At the ACS Blog Dina Lassow writes:
The Fitzgerald case began in 2001, when Jackie, who was then in kindergarten, told her parents that one of the boys on the school bus was forcing her to lift her skirt, pull down her underpants and spread her legs whenever she wore a skirt. Her parents immediately reported her complaint to the principal, but they were not satisfied with the investigation undertaken or the solution proposed, which was to separate the kindergartners from the other students by several rows of seats or to move Jackie â€“ not the third grader who she said was harassing her â€“ to another bus.
Jackie’s parents filed suit against the School Committee and the Superintendent under both Title IX and Â§ 1983. (Individuals can only be sued under Â§ 1983.) The district court dismissed their Â§ 1983 claim, finding that it was preempted, and the case proceeded against the School Committee under Title IX. However, the Supreme Court has imposed a very difficult standard for students who are sexually harassed to recover damages under Title IX: it is harder for a student who has been harassed to prevail than for an employee who sues under Title VII of the Civil Rights Act of 1964. The First Circuit upheld the district court’s ruling on summary judgment that plaintiffs had not met that high standard, and also upheld the preemption ruling, with the”coda”that individuals could be sued under Â§ 1983 for wrongdoing independent of the Title IX claim. The Fitzgeralds brought only the preemption issue to the Supreme Court.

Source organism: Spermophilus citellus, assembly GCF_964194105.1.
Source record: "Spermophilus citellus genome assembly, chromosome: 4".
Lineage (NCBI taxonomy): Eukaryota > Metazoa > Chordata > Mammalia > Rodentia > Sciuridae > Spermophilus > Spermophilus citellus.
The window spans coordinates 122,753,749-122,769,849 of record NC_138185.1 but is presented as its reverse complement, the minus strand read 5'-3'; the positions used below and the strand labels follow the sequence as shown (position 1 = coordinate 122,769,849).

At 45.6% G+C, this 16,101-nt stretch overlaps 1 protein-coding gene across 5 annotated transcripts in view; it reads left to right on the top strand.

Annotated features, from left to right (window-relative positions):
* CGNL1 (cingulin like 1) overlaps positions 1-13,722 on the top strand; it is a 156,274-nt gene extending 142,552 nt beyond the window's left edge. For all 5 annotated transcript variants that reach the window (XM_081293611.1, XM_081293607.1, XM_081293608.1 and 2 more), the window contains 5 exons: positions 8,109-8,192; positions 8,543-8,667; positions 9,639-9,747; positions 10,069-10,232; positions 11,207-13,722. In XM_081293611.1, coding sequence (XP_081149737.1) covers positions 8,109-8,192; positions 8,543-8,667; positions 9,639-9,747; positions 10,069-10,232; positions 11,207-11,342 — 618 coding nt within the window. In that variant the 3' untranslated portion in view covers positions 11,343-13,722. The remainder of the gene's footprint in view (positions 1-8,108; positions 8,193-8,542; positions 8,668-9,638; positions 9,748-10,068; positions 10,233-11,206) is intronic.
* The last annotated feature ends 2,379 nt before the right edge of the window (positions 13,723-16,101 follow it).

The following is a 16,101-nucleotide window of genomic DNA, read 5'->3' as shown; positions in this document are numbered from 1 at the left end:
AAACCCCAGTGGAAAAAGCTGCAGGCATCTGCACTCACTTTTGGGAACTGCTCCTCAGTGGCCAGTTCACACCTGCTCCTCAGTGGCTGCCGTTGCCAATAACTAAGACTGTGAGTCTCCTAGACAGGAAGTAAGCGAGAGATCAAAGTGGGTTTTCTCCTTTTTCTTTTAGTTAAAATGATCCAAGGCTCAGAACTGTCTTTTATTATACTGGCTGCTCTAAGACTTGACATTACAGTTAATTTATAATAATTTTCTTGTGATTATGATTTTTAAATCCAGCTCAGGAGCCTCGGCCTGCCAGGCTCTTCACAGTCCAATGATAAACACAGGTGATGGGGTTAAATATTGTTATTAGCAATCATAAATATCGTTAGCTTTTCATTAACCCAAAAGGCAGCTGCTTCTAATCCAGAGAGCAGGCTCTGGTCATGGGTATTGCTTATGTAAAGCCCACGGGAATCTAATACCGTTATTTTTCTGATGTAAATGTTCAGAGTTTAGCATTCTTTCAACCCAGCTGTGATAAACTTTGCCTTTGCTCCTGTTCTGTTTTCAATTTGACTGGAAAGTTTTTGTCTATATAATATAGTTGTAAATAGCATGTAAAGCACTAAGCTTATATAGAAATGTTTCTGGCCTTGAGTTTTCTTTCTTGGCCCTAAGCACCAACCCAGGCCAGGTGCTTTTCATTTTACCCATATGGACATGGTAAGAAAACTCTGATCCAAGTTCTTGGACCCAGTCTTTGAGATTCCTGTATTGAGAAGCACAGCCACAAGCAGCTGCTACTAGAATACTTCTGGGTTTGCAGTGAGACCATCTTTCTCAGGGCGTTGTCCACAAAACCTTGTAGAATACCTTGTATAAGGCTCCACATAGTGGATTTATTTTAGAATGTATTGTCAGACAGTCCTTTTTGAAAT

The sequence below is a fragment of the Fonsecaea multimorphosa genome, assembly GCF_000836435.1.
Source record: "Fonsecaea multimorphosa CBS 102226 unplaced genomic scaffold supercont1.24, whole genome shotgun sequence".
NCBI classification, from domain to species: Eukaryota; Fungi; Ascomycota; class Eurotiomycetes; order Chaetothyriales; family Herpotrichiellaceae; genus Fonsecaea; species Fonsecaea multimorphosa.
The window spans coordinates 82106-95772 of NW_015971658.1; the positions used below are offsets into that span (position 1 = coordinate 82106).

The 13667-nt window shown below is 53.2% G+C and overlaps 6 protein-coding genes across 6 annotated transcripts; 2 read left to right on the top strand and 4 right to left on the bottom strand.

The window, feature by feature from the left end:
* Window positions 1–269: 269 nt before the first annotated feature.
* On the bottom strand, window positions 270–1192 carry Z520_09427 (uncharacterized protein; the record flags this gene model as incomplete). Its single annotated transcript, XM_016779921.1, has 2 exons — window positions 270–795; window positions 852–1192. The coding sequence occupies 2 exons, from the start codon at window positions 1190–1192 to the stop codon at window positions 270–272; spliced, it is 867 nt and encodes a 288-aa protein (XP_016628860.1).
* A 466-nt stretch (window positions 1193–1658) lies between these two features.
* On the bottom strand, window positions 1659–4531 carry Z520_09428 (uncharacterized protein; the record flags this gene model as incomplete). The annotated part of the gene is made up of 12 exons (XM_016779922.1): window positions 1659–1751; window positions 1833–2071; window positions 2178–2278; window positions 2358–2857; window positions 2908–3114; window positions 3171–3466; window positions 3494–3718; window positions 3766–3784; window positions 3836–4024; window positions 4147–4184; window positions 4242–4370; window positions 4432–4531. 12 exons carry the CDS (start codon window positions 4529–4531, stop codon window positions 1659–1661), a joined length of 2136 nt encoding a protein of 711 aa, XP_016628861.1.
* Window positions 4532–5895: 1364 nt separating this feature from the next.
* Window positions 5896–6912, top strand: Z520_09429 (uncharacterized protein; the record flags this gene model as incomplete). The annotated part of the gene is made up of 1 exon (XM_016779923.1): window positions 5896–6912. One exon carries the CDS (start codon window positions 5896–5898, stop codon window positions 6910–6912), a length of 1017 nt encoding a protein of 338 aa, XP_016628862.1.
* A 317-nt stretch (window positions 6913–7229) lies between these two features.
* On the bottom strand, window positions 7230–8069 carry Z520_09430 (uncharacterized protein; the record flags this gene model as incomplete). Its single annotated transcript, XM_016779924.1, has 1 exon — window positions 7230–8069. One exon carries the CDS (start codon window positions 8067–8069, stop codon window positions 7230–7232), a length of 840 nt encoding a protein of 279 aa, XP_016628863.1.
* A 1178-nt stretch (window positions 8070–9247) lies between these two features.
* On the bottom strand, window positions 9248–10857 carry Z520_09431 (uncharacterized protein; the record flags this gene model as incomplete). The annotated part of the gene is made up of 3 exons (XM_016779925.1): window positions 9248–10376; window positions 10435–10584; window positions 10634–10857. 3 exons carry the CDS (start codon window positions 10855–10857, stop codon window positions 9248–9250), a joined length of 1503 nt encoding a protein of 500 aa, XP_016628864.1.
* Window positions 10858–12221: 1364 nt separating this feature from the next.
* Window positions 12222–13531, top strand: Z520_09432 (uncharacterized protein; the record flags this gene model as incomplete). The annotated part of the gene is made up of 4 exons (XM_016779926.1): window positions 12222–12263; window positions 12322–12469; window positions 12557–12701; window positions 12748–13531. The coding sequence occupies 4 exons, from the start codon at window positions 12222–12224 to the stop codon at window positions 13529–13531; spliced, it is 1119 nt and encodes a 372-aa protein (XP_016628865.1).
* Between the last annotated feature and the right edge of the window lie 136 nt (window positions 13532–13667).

Fitzgerald v. Barnstable School Committee was argued before the Supreme Court on December 2, 2008. Pleadings and related documents are available here. The Title IX Blog adds useful links and analysis.